This request was renewed December 16, 1904, and in view of the fact that daily communication exists between the capital and Escuintla the American minister trusts that he may expect the reply of the Government of Guatemala to the complaint at an early date.

Mr. Combs embraces, etc.,

[Page 528]
[Inclosure 5.—Translation.]

The Minister for Foreign Affairs to Minister Combs.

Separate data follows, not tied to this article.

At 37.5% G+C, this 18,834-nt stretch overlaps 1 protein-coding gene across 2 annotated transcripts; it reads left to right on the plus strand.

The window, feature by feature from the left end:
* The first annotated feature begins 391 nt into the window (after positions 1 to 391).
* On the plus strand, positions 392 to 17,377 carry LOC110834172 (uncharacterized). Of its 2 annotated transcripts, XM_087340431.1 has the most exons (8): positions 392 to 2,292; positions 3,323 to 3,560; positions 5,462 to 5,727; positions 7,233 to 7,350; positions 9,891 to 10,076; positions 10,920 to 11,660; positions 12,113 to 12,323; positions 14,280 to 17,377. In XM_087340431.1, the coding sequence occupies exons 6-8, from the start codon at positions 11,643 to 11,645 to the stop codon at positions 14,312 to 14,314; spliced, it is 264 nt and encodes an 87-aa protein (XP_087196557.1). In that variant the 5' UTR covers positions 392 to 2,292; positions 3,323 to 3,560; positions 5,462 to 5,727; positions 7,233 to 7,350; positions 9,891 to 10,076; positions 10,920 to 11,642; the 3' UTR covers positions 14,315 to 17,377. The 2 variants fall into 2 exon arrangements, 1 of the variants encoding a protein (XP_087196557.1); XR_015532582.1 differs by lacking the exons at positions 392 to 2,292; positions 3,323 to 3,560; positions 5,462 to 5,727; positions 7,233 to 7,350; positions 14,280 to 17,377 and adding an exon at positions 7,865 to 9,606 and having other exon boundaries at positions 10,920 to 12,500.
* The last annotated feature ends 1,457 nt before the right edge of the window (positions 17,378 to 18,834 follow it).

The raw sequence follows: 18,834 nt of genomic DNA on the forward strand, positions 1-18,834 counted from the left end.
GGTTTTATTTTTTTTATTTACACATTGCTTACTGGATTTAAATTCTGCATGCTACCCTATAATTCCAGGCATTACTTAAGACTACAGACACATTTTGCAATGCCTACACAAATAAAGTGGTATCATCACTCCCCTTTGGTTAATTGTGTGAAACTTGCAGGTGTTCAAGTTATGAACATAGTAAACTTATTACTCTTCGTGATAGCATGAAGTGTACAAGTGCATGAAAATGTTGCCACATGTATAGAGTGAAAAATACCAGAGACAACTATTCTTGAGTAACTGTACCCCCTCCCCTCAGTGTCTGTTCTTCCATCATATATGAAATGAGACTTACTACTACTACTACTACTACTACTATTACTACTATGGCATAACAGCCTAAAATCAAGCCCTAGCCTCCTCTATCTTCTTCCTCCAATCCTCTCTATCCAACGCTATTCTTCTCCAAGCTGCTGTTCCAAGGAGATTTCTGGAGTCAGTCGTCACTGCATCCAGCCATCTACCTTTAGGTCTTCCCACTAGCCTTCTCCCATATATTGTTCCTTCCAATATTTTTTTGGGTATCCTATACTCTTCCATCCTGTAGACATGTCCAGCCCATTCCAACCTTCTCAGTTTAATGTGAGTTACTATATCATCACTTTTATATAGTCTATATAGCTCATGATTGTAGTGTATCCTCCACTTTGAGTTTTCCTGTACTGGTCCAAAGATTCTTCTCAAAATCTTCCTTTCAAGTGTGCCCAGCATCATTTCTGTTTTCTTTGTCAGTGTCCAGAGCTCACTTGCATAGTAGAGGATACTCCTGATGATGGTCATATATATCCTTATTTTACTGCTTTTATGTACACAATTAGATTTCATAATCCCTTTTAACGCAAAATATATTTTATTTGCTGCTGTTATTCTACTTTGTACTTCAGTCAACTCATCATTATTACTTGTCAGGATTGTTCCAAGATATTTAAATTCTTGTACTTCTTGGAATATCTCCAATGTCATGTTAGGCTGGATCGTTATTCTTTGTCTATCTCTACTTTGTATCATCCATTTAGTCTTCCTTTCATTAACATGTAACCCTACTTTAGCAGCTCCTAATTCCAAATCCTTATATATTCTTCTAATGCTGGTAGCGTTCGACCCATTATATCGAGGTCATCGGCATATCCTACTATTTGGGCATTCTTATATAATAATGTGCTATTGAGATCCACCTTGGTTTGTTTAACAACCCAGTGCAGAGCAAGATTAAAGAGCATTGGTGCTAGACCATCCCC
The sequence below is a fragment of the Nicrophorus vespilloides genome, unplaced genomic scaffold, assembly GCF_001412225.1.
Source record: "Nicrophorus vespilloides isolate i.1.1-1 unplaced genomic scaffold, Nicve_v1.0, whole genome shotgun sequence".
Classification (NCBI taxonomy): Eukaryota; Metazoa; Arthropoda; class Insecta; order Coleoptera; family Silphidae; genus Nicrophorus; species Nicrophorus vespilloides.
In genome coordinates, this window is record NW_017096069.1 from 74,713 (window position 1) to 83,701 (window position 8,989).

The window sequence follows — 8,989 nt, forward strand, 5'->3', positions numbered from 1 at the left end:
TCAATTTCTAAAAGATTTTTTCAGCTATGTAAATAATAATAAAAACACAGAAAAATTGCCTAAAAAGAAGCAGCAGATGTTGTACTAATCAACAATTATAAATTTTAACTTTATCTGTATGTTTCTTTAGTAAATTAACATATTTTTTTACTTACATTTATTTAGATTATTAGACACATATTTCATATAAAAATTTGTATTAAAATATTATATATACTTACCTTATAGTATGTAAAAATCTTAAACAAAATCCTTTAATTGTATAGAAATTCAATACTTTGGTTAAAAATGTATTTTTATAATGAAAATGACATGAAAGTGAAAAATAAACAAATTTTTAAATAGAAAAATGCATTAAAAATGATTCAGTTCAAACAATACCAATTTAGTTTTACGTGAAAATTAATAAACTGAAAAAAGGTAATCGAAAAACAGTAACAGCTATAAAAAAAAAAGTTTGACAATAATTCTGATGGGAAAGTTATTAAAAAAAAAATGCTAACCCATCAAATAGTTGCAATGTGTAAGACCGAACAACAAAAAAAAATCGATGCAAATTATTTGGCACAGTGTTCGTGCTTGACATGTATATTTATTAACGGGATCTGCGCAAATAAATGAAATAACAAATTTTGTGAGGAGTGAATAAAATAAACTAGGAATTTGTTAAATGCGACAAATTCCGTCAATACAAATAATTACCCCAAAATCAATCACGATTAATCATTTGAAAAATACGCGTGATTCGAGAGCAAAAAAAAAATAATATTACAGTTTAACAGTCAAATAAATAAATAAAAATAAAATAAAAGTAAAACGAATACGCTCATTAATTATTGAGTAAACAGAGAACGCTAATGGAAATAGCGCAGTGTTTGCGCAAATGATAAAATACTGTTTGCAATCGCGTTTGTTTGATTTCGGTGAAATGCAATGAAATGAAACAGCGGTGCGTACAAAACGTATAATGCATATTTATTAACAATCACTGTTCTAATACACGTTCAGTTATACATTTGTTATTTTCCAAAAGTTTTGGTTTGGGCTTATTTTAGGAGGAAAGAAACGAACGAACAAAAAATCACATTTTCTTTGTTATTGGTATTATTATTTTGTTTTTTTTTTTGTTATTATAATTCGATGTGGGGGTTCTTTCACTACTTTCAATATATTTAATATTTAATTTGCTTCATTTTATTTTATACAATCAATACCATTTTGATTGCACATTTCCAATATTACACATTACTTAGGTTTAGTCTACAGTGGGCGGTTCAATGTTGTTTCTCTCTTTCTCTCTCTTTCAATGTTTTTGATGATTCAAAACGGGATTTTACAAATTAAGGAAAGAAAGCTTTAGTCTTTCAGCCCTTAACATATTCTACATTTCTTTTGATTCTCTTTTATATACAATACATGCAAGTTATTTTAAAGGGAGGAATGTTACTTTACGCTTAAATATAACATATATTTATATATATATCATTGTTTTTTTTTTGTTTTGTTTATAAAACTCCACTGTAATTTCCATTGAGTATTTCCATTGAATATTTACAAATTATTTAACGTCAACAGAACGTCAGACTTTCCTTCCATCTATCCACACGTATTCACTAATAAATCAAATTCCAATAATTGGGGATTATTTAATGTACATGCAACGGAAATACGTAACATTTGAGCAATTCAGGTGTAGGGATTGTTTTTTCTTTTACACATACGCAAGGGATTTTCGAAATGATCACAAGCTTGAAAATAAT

Mr. Minister: I have the honor to transcribe to your excellency the note I have received from the department of government and justice. It says as follows: “Mr. Minister: From the supreme court of justice a note has been received saying: ‘Guatemala, January 28, 1905. Sir: In view of your esteemed note of the 14th instant, I have the honor to transcribe to you the report that the judge of the first instance of Escuintla issued, which literally says: “Honorable Supreme Court of Justice: Complying with the orders of that superiority, I have the high honor of submitting a report concerning the complaint of the citizen Al Stebbins.’ On August 3, 1904, Mr. Stebbins appeared for himself and in the name of his companions at the office of the political chief of this department, making known, among other things, that some persons, whose names he did not know, had gone on his lands to gather rubber; that he, Stebbins, had kept the rubber to the amount of 75 pounds and taken it to his habitation; that an escort, headed by Meleton Agreda, first prevented the construction of a country house and afterwards took from his house the aforementioned rubber, after which said Stebbins with his wife were threatened by said Agreda. Stebbins wound up by asking for a correction of these abuses and that the rubber be returned. These proceedings were turned over to this court from the office of the political chief of this department for the corresponding investigation. Mr. Stebbins offered no proof in support of his complaint and this court followed up the investigation by gathering all the data that it could collect, and as the evidence obtained from witnesses was to the contrary of what Stebbins alleged, an order was issued, of a temporary character, declaring that there was no motive for issuing a warrant for the arrest of Agreda. From this report that honorable superiority will observe that the court under me has proceeded with the strictest impartiality, everything being in accordance with the law and in obedience to the dictates of justice. I have the pleasure of renewing to that superiority the expression of my respect. Escuintla, January 20, 1905. Leon de Leon Flores.” With assurances of high esteem and consideration, etc., J. Pinto.’ Upon transcribing this to you I have the pleasure, etc., Juan J. Argueta.”